Development of a clinical prediction rule for identifying women with tension-type headache who are likely to achieve short-term success with joint mobilization and muscle trigger point therapy
Objective.- To identify prognostic factors from the history and physical examination in women with tension-type headache (TTH) who are likely to experience self-perceived clinical improvement following a multimodal physical therapy session including joint mobilization and muscle trigger point (TrP) therapies. Background.- No definitive therapeutic intervention is available for TTH. It would be useful for clinicians to have a clinical prediction rule for selecting which TTH patients may experience improved outcomes following a multimodal physical therapy program. Methods.- Women diagnosed with pure TTH by 3 experienced neurologists according to the International Headache Society criteria from different neurology departments were included. They underwent a standardized examination (neck mobility, pressure pain thresholds, total tenderness score, presence of muscle TrPs, Medical Outcomes Study 36-Item Short Form, the Neck Disability Index [NDI], the Beck Depression Inventory, and the Headache Disability Inventory) and then a multimodal physical therapy session including joint mobilization and TrP therapies. The treatment session included a 30-second grade III or IV central posterior-anterior nonthrust mobilization applied from T4 to T1 thoracic vertebrae, at C7-T1 cervico-thoracic junction and C1-C2 vertebrae for an overall intervention time of 5 minutes Different TrP techniques, particularly soft tissue stroke, pressure release, or muscle energy were applied to head and neck-shoulder muscles (temporalis, suboccipital, upper trapezius, splenius capitis, semispinalis capitis, sternocleidomastoid) to inactivate active muscle TrPs. Participants were classified as having achieved a successful outcome 1 week after the session based on their self-perceived recovery. Potential prognostic variables were entered into a stepwise logistic regression model to determine the most accurate set of variables for prediction of success. Results.- Data for 76 subjects were included in the analysis, of which 36 experienced a successful outcome (48%). Eight prognostic variables were retained in the regression model: mean age <44.5 years, presence of left sternocleidomastoid TrP, presence of suboccipital TrP, presence of left superior oblique muscle TrP, cervical rotation to the left > 69°, total tenderness score <20.5, NDI <18.5, referred pain area of right upper trapezius muscle TrP >42.23. Conclusions.- The current clinical prediction rule may allow clinicians to make an a priori identification of women with TTH who are likely to experience short-term self-report improvement with a multimodal session including joint mobilizations and TrP therapies. Future studies are necessary to validate these findings. © 2010 American Headache Society.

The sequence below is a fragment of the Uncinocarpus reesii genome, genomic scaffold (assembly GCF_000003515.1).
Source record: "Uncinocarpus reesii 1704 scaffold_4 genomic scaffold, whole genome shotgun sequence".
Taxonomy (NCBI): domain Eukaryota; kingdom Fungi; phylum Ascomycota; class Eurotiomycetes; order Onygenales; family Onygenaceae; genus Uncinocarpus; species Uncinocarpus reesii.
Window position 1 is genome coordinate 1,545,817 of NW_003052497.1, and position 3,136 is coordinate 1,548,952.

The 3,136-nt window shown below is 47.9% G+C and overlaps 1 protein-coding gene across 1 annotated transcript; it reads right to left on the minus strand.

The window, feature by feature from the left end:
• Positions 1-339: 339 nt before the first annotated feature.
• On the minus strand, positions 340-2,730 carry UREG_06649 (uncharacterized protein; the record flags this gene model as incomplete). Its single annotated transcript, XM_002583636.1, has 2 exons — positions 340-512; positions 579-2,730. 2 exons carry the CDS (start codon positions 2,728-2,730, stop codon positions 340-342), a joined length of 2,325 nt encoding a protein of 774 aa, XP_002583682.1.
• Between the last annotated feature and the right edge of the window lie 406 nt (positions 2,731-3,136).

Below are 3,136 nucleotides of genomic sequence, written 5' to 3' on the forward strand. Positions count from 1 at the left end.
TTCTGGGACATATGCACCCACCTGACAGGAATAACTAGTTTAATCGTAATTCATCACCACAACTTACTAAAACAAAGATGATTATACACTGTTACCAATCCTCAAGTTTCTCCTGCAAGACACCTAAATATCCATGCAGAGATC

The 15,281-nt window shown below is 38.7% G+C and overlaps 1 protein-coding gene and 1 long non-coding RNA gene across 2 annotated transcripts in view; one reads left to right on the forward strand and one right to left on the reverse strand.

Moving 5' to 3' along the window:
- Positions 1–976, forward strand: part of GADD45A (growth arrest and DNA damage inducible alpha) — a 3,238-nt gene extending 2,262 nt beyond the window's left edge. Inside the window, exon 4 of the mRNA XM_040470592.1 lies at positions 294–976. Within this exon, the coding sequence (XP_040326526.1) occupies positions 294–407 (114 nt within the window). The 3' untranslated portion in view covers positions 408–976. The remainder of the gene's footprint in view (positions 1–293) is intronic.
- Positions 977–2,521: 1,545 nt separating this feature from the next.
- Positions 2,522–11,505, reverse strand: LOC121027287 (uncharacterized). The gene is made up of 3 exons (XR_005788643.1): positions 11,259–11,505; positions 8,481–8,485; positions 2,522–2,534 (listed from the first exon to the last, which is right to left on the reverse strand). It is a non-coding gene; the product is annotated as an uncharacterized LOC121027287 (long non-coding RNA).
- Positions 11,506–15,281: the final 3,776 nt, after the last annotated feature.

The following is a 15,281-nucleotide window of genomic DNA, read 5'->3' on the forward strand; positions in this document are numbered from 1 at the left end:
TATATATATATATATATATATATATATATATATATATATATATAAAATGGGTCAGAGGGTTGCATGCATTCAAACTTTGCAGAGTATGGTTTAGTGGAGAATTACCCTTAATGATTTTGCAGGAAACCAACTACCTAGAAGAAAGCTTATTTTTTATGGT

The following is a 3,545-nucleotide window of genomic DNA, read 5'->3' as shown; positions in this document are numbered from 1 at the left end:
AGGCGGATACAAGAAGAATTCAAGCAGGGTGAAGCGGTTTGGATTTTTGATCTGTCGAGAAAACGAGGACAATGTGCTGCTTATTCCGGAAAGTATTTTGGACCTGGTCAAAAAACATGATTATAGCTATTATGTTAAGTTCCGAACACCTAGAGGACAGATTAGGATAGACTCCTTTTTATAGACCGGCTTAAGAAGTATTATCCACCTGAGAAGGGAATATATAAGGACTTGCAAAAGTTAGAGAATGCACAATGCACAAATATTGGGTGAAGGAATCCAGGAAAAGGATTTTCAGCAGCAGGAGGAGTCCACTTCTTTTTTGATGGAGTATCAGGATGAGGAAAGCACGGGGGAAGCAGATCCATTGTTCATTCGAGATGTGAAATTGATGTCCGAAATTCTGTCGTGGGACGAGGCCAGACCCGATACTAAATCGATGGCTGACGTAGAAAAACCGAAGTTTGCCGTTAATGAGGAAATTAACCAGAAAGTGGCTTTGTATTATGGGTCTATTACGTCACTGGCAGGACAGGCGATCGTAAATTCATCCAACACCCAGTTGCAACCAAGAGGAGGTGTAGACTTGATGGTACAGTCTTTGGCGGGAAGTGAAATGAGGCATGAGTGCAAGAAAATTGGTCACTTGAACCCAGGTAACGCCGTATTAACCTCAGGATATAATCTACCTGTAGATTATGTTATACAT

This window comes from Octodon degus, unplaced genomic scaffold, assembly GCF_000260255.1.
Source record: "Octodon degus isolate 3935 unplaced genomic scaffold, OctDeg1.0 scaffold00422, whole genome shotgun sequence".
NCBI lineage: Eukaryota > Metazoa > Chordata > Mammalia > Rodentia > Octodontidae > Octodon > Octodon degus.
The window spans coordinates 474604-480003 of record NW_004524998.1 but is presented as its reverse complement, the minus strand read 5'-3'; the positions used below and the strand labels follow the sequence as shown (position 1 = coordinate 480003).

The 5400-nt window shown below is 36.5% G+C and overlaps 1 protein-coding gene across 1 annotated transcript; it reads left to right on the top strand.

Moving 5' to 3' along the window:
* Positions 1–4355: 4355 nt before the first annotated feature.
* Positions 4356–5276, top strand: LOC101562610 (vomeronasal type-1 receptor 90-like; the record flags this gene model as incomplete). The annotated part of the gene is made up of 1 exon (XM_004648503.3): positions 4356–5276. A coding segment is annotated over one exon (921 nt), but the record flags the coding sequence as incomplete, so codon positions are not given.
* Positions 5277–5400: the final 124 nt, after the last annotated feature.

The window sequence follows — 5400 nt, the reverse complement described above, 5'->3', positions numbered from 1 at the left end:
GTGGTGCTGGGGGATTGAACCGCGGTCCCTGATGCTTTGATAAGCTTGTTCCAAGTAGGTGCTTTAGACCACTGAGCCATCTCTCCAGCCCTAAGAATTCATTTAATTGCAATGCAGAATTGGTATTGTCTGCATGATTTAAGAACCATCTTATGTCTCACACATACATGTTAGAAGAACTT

Fernández-De-Las-Peñas, César; Cleland, Joshua A.; Palomeque-Del-Cerro, Luis; Caminero, Ana Belén; Guillem-Mesado, Amparo; and Jiménez-García, Rodrigo, "Development of a clinical prediction rule for identifying women with tension-type headache who are likely to achieve short-term success with joint mobilization and muscle trigger point therapy" (2011). Regis University Faculty Publications. 832.